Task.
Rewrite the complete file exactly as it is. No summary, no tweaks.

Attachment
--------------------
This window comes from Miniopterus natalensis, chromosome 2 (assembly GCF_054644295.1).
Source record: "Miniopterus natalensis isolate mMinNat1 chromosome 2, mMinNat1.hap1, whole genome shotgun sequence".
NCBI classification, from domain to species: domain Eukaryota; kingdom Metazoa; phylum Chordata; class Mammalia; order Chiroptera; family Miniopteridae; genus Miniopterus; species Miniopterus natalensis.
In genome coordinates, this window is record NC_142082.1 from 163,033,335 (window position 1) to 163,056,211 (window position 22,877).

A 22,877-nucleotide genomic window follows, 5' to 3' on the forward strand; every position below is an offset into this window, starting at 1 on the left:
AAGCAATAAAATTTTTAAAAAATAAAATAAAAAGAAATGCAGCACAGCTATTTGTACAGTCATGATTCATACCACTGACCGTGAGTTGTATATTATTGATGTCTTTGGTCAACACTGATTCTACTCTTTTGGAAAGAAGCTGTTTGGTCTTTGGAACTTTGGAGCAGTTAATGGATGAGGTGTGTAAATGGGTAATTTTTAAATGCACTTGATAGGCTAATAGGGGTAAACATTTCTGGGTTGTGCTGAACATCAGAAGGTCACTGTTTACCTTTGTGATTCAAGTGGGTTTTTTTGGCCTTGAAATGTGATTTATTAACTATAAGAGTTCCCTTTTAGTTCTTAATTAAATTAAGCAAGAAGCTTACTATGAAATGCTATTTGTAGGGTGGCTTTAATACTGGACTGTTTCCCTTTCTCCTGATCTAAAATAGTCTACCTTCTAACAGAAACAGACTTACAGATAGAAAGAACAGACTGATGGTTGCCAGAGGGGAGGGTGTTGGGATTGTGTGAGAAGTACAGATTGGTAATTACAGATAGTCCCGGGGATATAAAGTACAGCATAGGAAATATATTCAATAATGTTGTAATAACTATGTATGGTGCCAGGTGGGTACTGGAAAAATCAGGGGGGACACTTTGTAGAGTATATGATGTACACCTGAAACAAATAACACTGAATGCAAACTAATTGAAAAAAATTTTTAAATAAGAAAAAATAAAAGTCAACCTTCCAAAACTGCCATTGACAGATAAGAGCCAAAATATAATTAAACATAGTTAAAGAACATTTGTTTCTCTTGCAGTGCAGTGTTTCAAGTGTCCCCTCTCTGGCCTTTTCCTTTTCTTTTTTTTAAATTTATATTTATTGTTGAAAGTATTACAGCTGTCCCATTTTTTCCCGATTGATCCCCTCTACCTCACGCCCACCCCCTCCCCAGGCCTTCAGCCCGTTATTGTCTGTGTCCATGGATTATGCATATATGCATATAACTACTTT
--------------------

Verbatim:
This window comes from Miniopterus natalensis, chromosome 2 (assembly GCF_054644295.1).
Source record: "Miniopterus natalensis isolate mMinNat1 chromosome 2, mMinNat1.hap1, whole genome shotgun sequence".
NCBI classification, from domain to species: domain Eukaryota; kingdom Metazoa; phylum Chordata; class Mammalia; order Chiroptera; family Miniopteridae; genus Miniopterus; species Miniopterus natalensis.
In genome coordinates, this window is record NC_142082.1 from 163,033,335 (window position 1) to 163,056,211 (window position 22,877).

A 22,877-nucleotide genomic window follows, 5' to 3' on the forward strand; every position below is an offset into this window, starting at 1 on the left:
AAGCAATAAAATTTTTAAAAAATAAAATAAAAAGAAATGCAGCACAGCTATTTGTACAGTCATGATTCATACCACTGACCGTGAGTTGTATATTATTGATGTCTTTGGTCAACACTGATTCTACTCTTTTGGAAAGAAGCTGTTTGGTCTTTGGAACTTTGGAGCAGTTAATGGATGAGGTGTGTAAATGGGTAATTTTTAAATGCACTTGATAGGCTAATAGGGGTAAACATTTCTGGGTTGTGCTGAACATCAGAAGGTCACTGTTTACCTTTGTGATTCAAGTGGGTTTTTTTGGCCTTGAAATGTGATTTATTAACTATAAGAGTTCCCTTTTAGTTCTTAATTAAATTAAGCAAGAAGCTTACTATGAAATGCTATTTGTAGGGTGGCTTTAATACTGGACTGTTTCCCTTTCTCCTGATCTAAAATAGTCTACCTTCTAACAGAAACAGACTTACAGATAGAAAGAACAGACTGATGGTTGCCAGAGGGGAGGGTGTTGGGATTGTGTGAGAAGTACAGATTGGTAATTACAGATAGTCCCGGGGATATAAAGTACAGCATAGGAAATATATTCAATAATGTTGTAATAACTATGTATGGTGCCAGGTGGGTACTGGAAAAATCAGGGGGGACACTTTGTAGAGTATATGATGTACACCTGAAACAAATAACACTGAATGCAAACTAATTGAAAAAAATTTTTAAATAAGAAAAAATAAAAGTCAACCTTCCAAAACTGCCATTGACAGATAAGAGCCAAAATATAATTAAACATAGTTAAAGAACATTTGTTTCTCTTGCAGTGCAGTGTTTCAAGTGTCCCCTCTCTGGCCTTTTCCTTTTCTTTTTTTTAAATTTATATTTATTGTTGAAAGTATTACAGCTGTCCCATTTTTTCCCGATTGATCCCCTCTACCTCACGCCCACCCCCTCCCCAGGCCTTCAGCCCGTTATTGTCTGTGTCCATGGATTATGCATATATGCATATAACTACTTT